Understand the complexities and nuances of the Bankruptcy Code to better advise clients and prepare for court.
By Stephanie Cumings
Jan. 4 — The Seventh Circuit has handed down another twist in the “immensely complicated” bankruptcy of Caesars Entertainment Operating Company Inc.
Judge Richard Posner said the lower courts got it wrong when they held that the bankruptcy court didn't have the power to stay lawsuits in New York in Delaware where some $12 billion is at stake.
The Caesars bankruptcy has been mired in controversy centered on whether the parent company, Caesars Entertainment Corp., raided the assets of its now bankrupt subsidiary and whether it is trying to escape guarantor liability on the debtor's notes.
Caesars, the owner and operator of a chain of casinos, filed for bankruptcy in Illinois in January after creditors filed a competing involuntary bankruptcy case in Delaware (27 BBLR 119, 1/22/15). Prior to the bankruptcy, Caesars had borrowed billions of dollars and issued notes to lenders that were guaranteed by the parent company.
As the companies finances deteriorated, the parent company sold off valuable assets belonging to Caesars and terminated the guaranties it had issued. The noteholders have brought multiple suits related to the guaranties in state and federal courts seeking some $12 billion in damages.
Caesars itself has also sued the parent company, alleging it was forced to transfer its assets to the parent for less than fair value.
Caesars has been trying to temporarily halt the guaranty suits, arguing that they could thwart the company's restructuring efforts by letting the noteholders “jump the line in front of other creditors.”
The bankruptcy court refused to issue an injunction and the district court affirmed. The bankruptcy court found that it didn't have the authority to issue an injunction because the guaranty suits against the non-debtor parent company didn't arise from the “same acts” of the parent that gave rise to disputes in the bankruptcy.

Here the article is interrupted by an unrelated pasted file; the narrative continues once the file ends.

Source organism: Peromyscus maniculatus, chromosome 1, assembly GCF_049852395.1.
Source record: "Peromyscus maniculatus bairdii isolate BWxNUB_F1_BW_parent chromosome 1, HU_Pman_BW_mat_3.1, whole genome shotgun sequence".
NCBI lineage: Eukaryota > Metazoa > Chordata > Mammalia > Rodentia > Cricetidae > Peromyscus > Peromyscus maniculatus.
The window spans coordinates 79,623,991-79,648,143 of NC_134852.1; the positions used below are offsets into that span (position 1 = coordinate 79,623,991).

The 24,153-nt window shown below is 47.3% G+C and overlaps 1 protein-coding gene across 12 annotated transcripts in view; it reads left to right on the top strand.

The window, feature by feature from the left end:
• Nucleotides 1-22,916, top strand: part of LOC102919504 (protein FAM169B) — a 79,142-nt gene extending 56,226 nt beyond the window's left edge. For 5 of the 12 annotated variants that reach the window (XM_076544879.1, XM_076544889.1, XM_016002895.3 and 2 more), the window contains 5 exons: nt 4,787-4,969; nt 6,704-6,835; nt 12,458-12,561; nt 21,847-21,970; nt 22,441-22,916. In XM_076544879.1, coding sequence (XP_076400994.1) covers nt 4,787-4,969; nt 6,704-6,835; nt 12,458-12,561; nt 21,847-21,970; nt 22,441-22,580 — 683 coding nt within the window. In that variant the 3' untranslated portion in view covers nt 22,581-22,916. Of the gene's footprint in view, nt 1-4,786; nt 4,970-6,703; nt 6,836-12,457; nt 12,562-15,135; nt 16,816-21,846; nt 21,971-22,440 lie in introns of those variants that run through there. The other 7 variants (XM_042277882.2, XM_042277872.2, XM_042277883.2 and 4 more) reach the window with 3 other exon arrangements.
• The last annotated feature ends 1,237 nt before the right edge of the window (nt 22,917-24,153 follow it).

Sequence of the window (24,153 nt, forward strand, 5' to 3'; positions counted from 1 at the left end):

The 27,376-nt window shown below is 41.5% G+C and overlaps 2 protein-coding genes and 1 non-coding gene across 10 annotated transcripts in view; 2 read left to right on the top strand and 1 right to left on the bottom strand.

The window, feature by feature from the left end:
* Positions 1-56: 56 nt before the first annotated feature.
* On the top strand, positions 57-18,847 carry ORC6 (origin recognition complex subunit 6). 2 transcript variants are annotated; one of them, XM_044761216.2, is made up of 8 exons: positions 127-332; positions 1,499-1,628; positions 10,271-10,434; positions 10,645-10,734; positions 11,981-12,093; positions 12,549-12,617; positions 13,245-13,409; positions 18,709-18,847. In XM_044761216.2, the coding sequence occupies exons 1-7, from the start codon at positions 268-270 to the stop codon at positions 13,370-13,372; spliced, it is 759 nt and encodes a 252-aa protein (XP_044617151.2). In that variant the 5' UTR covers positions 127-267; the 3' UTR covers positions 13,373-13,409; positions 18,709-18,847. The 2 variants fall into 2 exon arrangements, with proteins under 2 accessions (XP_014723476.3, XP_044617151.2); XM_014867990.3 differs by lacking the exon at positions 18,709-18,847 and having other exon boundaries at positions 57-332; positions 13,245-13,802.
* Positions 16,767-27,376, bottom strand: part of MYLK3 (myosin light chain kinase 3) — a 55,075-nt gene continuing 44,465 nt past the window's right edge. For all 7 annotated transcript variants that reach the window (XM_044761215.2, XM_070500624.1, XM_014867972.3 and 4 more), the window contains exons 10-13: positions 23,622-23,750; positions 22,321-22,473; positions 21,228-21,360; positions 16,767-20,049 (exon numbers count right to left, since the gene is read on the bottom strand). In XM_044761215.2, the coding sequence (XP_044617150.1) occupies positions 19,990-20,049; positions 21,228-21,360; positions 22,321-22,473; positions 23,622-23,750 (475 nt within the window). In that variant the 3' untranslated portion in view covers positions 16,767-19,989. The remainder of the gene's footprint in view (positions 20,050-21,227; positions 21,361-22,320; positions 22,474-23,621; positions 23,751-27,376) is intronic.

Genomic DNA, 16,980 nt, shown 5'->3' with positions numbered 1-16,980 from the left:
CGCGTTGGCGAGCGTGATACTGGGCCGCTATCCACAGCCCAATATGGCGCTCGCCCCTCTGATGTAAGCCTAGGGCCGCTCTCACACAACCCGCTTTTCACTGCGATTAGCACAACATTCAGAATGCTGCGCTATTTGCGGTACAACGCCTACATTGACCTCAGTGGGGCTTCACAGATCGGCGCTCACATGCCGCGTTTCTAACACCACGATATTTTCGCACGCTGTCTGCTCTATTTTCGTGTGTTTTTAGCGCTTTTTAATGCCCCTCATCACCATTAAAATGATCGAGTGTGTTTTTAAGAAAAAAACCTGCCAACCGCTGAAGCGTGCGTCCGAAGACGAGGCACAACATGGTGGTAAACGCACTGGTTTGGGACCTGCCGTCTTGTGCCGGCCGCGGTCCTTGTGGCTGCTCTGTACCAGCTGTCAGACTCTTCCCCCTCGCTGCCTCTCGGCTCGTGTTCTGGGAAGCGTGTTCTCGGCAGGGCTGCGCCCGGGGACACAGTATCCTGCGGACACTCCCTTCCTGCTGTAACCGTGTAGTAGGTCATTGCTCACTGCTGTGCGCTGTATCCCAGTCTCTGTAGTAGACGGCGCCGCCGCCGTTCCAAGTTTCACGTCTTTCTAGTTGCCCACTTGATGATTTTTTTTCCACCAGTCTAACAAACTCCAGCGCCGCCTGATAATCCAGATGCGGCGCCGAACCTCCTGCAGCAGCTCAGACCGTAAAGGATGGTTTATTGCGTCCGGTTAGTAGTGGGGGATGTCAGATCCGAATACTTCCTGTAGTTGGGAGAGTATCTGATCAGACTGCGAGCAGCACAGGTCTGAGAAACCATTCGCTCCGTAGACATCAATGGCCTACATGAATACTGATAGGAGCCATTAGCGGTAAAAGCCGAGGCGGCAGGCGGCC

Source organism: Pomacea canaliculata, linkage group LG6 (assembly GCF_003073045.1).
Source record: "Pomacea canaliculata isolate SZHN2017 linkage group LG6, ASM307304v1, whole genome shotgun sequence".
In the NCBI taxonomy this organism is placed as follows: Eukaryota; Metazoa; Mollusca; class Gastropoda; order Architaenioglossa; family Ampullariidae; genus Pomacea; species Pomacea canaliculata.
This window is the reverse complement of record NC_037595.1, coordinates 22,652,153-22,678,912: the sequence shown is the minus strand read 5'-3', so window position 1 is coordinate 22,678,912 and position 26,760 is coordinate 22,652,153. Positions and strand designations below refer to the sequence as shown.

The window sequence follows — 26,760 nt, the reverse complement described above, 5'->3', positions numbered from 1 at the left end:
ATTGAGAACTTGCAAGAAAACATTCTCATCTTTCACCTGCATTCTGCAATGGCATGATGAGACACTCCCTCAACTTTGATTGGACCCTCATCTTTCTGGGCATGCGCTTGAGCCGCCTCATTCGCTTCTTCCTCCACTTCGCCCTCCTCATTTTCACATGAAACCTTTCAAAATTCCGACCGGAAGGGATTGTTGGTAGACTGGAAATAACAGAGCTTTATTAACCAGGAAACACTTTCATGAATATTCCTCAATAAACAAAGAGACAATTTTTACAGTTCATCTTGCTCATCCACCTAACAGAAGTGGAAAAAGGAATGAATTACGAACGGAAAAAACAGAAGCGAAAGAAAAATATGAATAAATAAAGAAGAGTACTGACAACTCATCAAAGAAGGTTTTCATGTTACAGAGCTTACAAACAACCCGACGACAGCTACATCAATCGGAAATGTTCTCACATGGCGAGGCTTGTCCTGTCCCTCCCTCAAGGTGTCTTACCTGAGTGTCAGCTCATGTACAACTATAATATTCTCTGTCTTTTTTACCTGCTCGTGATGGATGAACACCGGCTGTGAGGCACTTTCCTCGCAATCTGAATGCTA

The circuit court was more amenable to the debtor's view. Section 105 of the Bankruptcy Code gives bankruptcy courts “extensive equitable powers,” the court said, including the power to issue “any order, process, or judgment that is necessary or appropriate to carry out the provisions of [the Bankruptcy Code].”
The court said that if denying the injunction would “endanger the success of the bankruptcy proceeding,” then granting the injunction would be appropriate to carrying out the provisions of the Bankruptcy Code under Section 105.
The court said that the debtor and its creditors have a “direct and substantial interest” in the lawsuits the debtor wants to enjoin and that the misconduct alleged in those cases “directly harms the debtor, and concerns transactions that are closely related to, and sometimes overlapping with, those challenged in the bankruptcy.”
The court therefore held that the bankruptcy court had the power to stay the lawsuits, but didn't make any factual determination as to whether issuing an injunction would be “appropriate” under Section 105. It remanded that issue for the bankruptcy court to decide.
Judges Daniel Anthony Manion and Diane S. Sykes joined Posner on the three judge panel.
John C. O'Quinn of Kirkland & Ellis LLP, Washington, represented the debtor.
Andrew Silfen of Arent Fox LLP, New York, James O. Johnston and Joshua M. Mester of Jones Day, Los Angeles, Morgan Reid Hirst, Brian J. Murray, and Michael Zuckerman of Jones Day, Chicago, Edmund S. Aronowitz of Grant & Eisenhofer, Chicago, Gordon Zachary Novod of Grant & Eisenhofer, Los Angeles, James H. Millar of Drinker Biddle & Reath LLP, New York, Timothy R. Casey of Drinker Biddle & Reath LLP, Chicago, and Kristin K. Going of Drinker Biddle & Reath LLP, Washington, represented the appellees.
To contact the reporter on this story: Stephanie Cumings in Washington at firstname.lastname@example.org
To contact the editor responsible for this story: Jay Horowitz at email@example.com
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